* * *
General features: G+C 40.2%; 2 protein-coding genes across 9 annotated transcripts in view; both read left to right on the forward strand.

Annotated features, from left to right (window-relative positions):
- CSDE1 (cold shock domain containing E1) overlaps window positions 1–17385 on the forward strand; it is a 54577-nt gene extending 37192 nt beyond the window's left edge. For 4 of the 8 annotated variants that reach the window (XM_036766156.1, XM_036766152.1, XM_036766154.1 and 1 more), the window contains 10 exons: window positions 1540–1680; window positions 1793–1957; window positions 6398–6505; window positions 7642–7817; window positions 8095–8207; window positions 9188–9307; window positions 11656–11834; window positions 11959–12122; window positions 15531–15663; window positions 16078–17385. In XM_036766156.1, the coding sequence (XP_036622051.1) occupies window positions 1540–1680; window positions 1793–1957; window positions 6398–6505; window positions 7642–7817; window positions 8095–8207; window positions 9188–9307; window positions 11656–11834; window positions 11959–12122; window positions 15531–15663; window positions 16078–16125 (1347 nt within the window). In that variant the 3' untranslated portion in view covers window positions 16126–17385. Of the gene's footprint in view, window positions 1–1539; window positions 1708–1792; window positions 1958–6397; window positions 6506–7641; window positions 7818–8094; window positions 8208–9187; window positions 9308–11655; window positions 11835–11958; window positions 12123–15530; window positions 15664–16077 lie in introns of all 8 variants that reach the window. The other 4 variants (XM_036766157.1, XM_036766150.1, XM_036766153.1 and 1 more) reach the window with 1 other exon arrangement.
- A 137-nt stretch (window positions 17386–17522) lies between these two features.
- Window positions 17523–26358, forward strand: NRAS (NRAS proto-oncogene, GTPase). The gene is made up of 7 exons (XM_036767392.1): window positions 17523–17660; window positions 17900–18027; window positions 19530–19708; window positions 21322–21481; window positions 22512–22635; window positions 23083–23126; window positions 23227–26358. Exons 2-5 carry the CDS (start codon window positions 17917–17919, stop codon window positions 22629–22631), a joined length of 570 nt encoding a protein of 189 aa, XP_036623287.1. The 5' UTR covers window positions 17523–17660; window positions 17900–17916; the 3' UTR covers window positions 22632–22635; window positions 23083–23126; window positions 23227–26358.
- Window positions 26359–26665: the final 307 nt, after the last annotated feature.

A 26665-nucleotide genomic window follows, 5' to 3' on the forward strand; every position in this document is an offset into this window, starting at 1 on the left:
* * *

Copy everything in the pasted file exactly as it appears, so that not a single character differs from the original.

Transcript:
General features: G+C 40.2%; 2 protein-coding genes across 9 annotated transcripts in view; both read left to right on the forward strand.

Annotated features, from left to right (window-relative positions):
- CSDE1 (cold shock domain containing E1) overlaps window positions 1–17385 on the forward strand; it is a 54577-nt gene extending 37192 nt beyond the window's left edge. For 4 of the 8 annotated variants that reach the window (XM_036766156.1, XM_036766152.1, XM_036766154.1 and 1 more), the window contains 10 exons: window positions 1540–1680; window positions 1793–1957; window positions 6398–6505; window positions 7642–7817; window positions 8095–8207; window positions 9188–9307; window positions 11656–11834; window positions 11959–12122; window positions 15531–15663; window positions 16078–17385. In XM_036766156.1, the coding sequence (XP_036622051.1) occupies window positions 1540–1680; window positions 1793–1957; window positions 6398–6505; window positions 7642–7817; window positions 8095–8207; window positions 9188–9307; window positions 11656–11834; window positions 11959–12122; window positions 15531–15663; window positions 16078–16125 (1347 nt within the window). In that variant the 3' untranslated portion in view covers window positions 16126–17385. Of the gene's footprint in view, window positions 1–1539; window positions 1708–1792; window positions 1958–6397; window positions 6506–7641; window positions 7818–8094; window positions 8208–9187; window positions 9308–11655; window positions 11835–11958; window positions 12123–15530; window positions 15664–16077 lie in introns of all 8 variants that reach the window. The other 4 variants (XM_036766157.1, XM_036766150.1, XM_036766153.1 and 1 more) reach the window with 1 other exon arrangement.
- A 137-nt stretch (window positions 17386–17522) lies between these two features.
- Window positions 17523–26358, forward strand: NRAS (NRAS proto-oncogene, GTPase). The gene is made up of 7 exons (XM_036767392.1): window positions 17523–17660; window positions 17900–18027; window positions 19530–19708; window positions 21322–21481; window positions 22512–22635; window positions 23083–23126; window positions 23227–26358. Exons 2-5 carry the CDS (start codon window positions 17917–17919, stop codon window positions 22629–22631), a joined length of 570 nt encoding a protein of 189 aa, XP_036623287.1. The 5' UTR covers window positions 17523–17660; window positions 17900–17916; the 3' UTR covers window positions 22632–22635; window positions 23083–23126; window positions 23227–26358.
- Window positions 26359–26665: the final 307 nt, after the last annotated feature.

A 26665-nucleotide genomic window follows, 5' to 3' on the forward strand; every position in this document is an offset into this window, starting at 1 on the left: